What’s the capital of Burkina Faso? Which bird can fly backwards? What was the first human invention to break the sound barrier? Questions of this type probe what is called “semantic memory”, the repository of our general knowledge, which is known to be organized by meaning rather than by autobiographical cues. For example, you may know that Ouagadougou is the capital of Burkina Faso without having any recollection of how, when, and where you acquired that fact—you have the “semantic” knowledge but not a memory of its acquisition.
By contrast, if you were given a random list of words, such as hanson – unreorganised – semainier – borderline – barnacled, and were then asked to recall it later, then that information would be retrieved from your “episodic memory”, which is the repository of our autobiographical memories. To retrieve from episodic memory, mere knowledge of the word semainier is insufficient; you also have to remember that it was on the list of words you just tried to remember.
Those two different types of information—semantic and episodic—are obviously not independent. For example, I can still remember that I Googled “Burkina Faso” 5 minutes ago to find out the name of its capital, and I remember searching for the stimuli with obscure facts on my disk so I could determine that hummingbirds are the only birds that can fly backwards. Conversely, semantic information can aid in the retrieval of episodic information—for example, if all items you are trying to remember belong to the same category (e.g., “fruit”) then you can exploit your semantic knowledge and recall “apples” and “pears” from your shopping list more readily.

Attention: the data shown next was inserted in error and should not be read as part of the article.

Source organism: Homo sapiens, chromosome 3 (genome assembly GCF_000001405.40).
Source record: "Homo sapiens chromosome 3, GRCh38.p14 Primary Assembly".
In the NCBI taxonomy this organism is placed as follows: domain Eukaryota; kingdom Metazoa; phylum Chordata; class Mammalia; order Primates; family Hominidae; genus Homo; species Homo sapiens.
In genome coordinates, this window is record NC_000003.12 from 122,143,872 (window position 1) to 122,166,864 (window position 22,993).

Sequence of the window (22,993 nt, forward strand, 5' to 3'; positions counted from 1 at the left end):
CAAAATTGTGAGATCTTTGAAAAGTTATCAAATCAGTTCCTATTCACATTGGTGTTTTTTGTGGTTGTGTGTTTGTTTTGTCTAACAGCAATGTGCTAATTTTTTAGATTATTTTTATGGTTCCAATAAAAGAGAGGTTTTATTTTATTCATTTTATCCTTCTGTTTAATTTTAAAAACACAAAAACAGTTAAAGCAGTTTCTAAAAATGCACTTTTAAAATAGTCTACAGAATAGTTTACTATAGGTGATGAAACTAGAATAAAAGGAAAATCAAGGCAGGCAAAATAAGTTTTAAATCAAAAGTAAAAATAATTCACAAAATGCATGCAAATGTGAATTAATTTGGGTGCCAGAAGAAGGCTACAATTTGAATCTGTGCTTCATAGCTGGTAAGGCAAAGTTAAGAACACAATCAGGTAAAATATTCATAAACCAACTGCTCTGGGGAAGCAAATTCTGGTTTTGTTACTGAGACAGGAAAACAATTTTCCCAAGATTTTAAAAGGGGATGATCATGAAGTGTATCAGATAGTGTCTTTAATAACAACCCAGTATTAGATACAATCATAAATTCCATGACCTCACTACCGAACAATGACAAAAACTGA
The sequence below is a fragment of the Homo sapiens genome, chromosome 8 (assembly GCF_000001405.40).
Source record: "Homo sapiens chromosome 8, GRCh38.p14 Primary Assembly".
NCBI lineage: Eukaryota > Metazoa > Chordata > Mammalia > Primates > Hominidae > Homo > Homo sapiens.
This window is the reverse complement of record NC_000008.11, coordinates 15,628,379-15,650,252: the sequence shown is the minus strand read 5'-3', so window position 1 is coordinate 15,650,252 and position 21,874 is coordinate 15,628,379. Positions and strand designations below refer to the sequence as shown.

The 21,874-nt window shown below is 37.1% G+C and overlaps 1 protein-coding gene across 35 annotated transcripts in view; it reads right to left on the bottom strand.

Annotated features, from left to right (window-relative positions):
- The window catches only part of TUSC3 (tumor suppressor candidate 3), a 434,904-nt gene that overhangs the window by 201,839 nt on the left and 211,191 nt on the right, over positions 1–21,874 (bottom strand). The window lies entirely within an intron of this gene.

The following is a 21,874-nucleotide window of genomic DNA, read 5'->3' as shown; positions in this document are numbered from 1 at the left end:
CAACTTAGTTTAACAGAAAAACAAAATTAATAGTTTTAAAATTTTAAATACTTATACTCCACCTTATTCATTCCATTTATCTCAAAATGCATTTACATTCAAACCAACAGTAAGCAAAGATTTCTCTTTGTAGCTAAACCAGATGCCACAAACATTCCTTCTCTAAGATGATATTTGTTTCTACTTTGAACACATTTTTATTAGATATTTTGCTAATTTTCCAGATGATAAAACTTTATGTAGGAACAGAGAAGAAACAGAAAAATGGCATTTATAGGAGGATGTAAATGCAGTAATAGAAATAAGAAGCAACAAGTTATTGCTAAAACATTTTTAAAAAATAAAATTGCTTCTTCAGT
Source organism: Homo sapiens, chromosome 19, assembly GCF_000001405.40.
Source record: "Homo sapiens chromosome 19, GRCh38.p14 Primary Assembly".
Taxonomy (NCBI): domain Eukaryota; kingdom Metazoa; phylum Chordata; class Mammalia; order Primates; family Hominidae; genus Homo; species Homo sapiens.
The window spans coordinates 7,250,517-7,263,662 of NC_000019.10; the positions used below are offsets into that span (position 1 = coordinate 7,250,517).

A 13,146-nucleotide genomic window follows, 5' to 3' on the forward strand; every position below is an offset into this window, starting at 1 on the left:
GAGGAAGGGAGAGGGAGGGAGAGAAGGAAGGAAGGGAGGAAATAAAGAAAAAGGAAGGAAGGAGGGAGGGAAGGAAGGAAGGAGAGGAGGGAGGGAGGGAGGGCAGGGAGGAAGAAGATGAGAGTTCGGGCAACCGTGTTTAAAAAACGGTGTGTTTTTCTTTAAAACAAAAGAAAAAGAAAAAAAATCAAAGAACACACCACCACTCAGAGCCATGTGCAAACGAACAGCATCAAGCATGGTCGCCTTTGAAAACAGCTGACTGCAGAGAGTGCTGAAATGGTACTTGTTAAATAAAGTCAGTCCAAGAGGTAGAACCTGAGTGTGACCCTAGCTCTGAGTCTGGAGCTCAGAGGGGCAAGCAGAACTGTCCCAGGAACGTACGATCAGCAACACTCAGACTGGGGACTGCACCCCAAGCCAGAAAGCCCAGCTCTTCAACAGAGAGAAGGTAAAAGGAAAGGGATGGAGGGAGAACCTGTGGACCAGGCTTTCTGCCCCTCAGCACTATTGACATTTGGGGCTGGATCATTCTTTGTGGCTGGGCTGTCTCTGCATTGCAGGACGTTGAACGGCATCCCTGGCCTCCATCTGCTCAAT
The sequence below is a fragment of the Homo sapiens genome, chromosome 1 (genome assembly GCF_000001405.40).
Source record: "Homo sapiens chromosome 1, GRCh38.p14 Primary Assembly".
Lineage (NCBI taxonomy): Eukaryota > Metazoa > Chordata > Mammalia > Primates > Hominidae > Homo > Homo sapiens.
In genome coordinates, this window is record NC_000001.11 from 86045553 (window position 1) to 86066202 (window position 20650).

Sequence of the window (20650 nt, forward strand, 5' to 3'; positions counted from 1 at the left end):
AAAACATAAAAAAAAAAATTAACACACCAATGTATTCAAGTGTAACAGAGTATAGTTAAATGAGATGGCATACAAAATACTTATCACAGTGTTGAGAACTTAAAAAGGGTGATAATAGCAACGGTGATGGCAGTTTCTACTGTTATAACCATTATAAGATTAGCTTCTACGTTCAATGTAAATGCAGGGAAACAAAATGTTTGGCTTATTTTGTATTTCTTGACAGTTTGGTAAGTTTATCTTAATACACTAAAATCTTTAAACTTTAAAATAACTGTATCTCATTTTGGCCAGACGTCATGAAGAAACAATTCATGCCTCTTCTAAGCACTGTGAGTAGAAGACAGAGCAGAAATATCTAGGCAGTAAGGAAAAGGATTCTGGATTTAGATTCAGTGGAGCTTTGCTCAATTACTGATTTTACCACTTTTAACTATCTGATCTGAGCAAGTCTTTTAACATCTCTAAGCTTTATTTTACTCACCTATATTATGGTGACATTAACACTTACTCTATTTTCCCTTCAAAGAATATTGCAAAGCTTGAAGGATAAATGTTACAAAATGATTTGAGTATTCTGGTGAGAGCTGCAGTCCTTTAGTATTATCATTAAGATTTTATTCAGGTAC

A recent article in the Psychonomic Bulletin & Review by William Aue, Amy Criss, and Melissa Prince examined one particular type of interaction between episodic and semantic information; namely the adverse effects of retrieval known as output interference. Output interference (OI from here on) refers to the well-established finding that the retrieval of episodic information interferes with further recall, all other factors being held constant. The act of recalling “hanson”, “unreorganised”, and “semainier” makes borderline and barnacled less retrievable, presumably because the recalled items are encoded into memory and therefore create additional interference with the remaining memories.
Curiously, however, previous research has shown that tests of semantic knowledge do not contribute to OI for episodic recall. Thus, asking people to make simple semantic judgments during a memory test (“is this letter string a word or not: kumquat”) does not impair episodic list recall for other words. What has been unknown until now is whether purely semantic tests create OI—does recall of Ouagadougou and hummingbirds to the first two fact questions from above prevent you from retrieving the first human invention to have cracked the sound barrier?
Aue and colleagues set out to answer this question by presenting people with 150 general-knowledge questions on two consecutive occasions. During the first test, corrective feedback was provided after each item, although participants did not expect there to be a second test of the same items. During the second test, feedback was withheld, but participants were encouraged to consider their preceding responses and feedback to answer the questions during this next round.